A Japanese Christian leader has warned that many refugee status applicants in Japan are living under a constant threat of detention and deportation, and if detained they risk being split from their relatives.
"The greatest problem are detentions that separate family members," Naoko Sato, Secretary General of the Tokyo-based Christian Coalition for Refugees and Migrant Workers, told a 25 July 2010 gathering with refugees in the Japanese capital.
"Fathers and mothers are separated from their children for one or two years," Sato told the meeting, which was organised by the Protestant coalition - a group linked to the ecumenical National Christian Council in Japan.
There were 2,332 recognised refugees in Japan as of January 2010, according to the United Nations refugee agency.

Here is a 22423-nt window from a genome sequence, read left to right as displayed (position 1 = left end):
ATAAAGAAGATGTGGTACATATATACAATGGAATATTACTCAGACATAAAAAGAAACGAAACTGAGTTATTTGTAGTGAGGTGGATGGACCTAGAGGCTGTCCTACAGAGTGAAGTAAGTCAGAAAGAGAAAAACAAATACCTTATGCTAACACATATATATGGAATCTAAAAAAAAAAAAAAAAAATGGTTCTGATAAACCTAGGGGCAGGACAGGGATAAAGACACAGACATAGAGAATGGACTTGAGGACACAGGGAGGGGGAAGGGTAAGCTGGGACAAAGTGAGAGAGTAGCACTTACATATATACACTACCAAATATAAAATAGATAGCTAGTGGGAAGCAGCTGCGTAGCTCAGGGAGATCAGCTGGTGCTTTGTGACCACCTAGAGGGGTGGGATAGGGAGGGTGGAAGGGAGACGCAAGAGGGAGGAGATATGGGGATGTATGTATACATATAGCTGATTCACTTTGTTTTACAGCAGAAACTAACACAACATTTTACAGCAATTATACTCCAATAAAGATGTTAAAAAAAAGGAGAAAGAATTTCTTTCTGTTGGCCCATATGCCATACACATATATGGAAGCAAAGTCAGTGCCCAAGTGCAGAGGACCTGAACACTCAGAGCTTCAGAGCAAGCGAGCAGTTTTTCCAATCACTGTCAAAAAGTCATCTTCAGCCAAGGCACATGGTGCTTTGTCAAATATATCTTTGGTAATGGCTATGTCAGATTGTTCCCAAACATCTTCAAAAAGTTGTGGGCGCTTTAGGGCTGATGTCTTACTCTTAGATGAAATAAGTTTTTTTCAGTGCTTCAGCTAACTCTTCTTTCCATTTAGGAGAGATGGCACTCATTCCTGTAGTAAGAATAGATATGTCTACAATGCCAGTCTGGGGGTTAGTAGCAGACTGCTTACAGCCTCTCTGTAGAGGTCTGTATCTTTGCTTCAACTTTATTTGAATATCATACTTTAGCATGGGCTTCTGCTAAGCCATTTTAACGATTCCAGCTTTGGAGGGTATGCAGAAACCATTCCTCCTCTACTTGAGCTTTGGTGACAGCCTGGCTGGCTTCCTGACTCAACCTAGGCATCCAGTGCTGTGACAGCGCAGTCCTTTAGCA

In 2009, 1,388 people applied for refugee status in Japan, of whom 30 were recognised as refugees, the government's immigration bureau announced in February this year.
[With acknowledgements to ENI. Ecumenical News International is jointly sponsored by the World Council of Churches, the Lutheran World Federation, the World Alliance of Reformed Churches and the Conference of European Churches.]